Project aims to help older women turn hobbies turn into cash businesses.
A public policy expert has called for more direct action to stop growing ageism and intergenerational wars.
Myfan Jordan, the Social Innovation Projects Manager at think tank Per Capita, told YourLifeChoices “fear-mongering being caused by those who are pitting the generations against each other” has to end.
She has helped design Money for Jam, a recently launched business training project for older women at risk of poverty. Ms Jordan hopes the training will help to turn their hobbies into micro-enterprises and boost womens’ self-esteem in the face of growing discrimination.
“Few people want to be a burden when they are older. So it is really important for s to get behind a full range of opportunities to ease them into self-sufficiency,” Ms Jordan told YourLifeChoices.
Per Capita has recruited 15 Melbourne women for the pilot project.
Ms Jordan hopes that it will eventually be rolled out across Australia, but admits that funding will be a challenge.
Per Capita Executive Director Emma Dawson told ABC News on Friday that women aged 50 and over were the fastest-growing group of homeless people in Australia.
She said “many older women have specific skillsets that can generate income, but they often need assistance to create an effective business model”.
If the 18-month pilot succeeds, the organisation would like to make Money for Jam available to welfare groups around the nation.
Ms Jordan said the program is more than just about teaching business skills.
“We need to build emotional well-being, too,” she said. “This is especially vital for women who are put off from going into business because they perceive it as too competitive and hyper masculine.
“Following the building up of self-esteem, they are taught about identifying a market, selling online and micro-business management tools.”
Per Capita is also working on developing a free, smartphone app to make the Money for Jam program more widely available. Ms Jordan hopes to recruit 40 older women to trial the app early next year. Readers interested in the program can email her here.
Last week, Age Discrimination Commissioner Dr Kay Patterson sounded a warning to employers: rid your workplace of ageist practices or be answerable to her when older workers complained about being sidelined.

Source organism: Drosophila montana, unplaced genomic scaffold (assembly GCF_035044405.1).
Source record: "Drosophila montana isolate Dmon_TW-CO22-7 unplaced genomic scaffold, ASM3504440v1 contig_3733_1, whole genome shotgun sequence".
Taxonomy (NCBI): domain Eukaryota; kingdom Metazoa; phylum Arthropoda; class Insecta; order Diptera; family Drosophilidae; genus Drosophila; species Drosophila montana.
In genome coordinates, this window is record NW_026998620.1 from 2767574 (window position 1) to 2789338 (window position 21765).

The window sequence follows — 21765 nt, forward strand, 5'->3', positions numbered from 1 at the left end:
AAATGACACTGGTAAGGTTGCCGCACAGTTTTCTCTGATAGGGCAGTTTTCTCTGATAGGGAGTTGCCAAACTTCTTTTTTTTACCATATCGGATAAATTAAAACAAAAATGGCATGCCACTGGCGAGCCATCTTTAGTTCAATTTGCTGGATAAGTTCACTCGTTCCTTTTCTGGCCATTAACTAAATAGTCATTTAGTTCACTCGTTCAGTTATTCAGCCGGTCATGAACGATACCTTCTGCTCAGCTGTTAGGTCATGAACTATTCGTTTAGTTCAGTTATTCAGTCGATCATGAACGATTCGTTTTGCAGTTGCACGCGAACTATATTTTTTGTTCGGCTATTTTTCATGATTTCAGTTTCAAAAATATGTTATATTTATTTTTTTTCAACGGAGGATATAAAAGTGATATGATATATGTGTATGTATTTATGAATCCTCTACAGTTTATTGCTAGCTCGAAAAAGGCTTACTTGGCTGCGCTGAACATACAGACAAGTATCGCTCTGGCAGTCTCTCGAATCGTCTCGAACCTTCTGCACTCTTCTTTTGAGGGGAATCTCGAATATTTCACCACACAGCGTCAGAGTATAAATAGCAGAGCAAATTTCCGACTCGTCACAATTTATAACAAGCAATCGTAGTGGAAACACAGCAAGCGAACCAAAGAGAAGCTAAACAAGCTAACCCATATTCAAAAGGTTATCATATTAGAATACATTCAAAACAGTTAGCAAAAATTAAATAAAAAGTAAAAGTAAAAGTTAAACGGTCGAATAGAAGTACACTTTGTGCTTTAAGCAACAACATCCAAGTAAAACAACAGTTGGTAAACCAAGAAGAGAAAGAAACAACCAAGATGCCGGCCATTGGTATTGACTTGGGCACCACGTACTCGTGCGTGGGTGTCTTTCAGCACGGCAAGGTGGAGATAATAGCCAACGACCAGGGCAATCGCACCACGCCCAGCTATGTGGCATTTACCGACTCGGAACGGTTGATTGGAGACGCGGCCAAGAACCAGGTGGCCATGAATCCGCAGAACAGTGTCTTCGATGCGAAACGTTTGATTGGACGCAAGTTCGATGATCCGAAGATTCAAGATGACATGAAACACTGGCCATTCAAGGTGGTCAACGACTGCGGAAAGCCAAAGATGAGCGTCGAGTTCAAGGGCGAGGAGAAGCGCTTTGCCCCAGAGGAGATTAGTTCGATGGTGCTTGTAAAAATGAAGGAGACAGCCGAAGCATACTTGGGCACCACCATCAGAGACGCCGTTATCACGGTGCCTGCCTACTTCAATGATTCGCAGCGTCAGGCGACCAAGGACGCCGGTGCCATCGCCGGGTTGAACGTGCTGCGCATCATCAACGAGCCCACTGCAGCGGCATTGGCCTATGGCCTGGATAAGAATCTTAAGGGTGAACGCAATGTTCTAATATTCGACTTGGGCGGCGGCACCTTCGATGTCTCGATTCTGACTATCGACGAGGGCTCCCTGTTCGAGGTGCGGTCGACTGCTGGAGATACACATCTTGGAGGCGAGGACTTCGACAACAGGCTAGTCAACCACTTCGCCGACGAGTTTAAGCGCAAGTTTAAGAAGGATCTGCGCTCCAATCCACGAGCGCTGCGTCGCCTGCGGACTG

Speaking at a Future of Work forum, she noted that ‘age’, compared with other areas of inclusion, may drop off bosses’ radars completely.
Yet, as the population ages, the issue remains the elephant in the room. Older Australians face discrimination in their jobs as much as a growing disrespect from the diminishing pool of younger workers.
Long before our society reaches a point where seniors are treated like pariahs, workplaces need to be re-educated and governments must force the issue to avoid increasing intergenerational tensions.
Dr Patterson said that in 2015, there were 4.7 people of working age supporting every older person over 65. As that demographic swells proportionately, in 40 years time there will be just 2.7 workers for every person over 65.
The brains behind Money For Jam, Myfan Jordan, told YourLifeChoices that it was imperative for the Federal Government to “show leadership in challenging ageism”.
“We live in a pervasive, ageist world,” she said. “This notion that there is a bunch of cashed-up retirees running around creating the housing affordability crisis is a diversionary tactic.
“Older Australians did not necessarily create the world as it is … the Government should do more to nip these perceptions in the bud.”
With respect for seniors seemingly diminishing, action is needed to switch off the unfounded views that older people have damaged prospects for younger Aussies and that their roles in the workplace are limited.
As Dr Patterson said: “Older workers are a significant part of the future of our workforce and age inclusion is critical for the growth of our businesses and economy. It is a conversation that the corporate world can’t afford not to have.
“It is, therefore, a demographic and economic imperative that older Australians are encouraged and supported to remain in the workforce for longer if they are willing and able to do so.
“This is consistent with the current Government’s policy and governments at all levels must take an active role in progressing this.”
An education campaign is needed now to change attitudes towards older Australians … to change discriminatory practices and views that will lead to growing mental health problems.
Dr Patterson encapsulated this phenomenon with the retelling of the story of Susan Jackson-Wood, a 65-year-old, Adelaide corporate relations manager whose self-esteem was so wrecked by co-workers that she suffered a nervous breakdown.
The Commissioner then rightfully reminded the audience that barring a premature death, they would all end up being old one day.
If younger generations wish to be treated with respect and dignity when they are seniors, they have to begin changing society’s mindset today. Otherwise, they too will live out their twilight years facing the discrimination they mete out today.
Have you been discriminated at work? Have you missed out on a job because you were ‘over qualified’? Should governments run campaigns to re-educate society against ageism?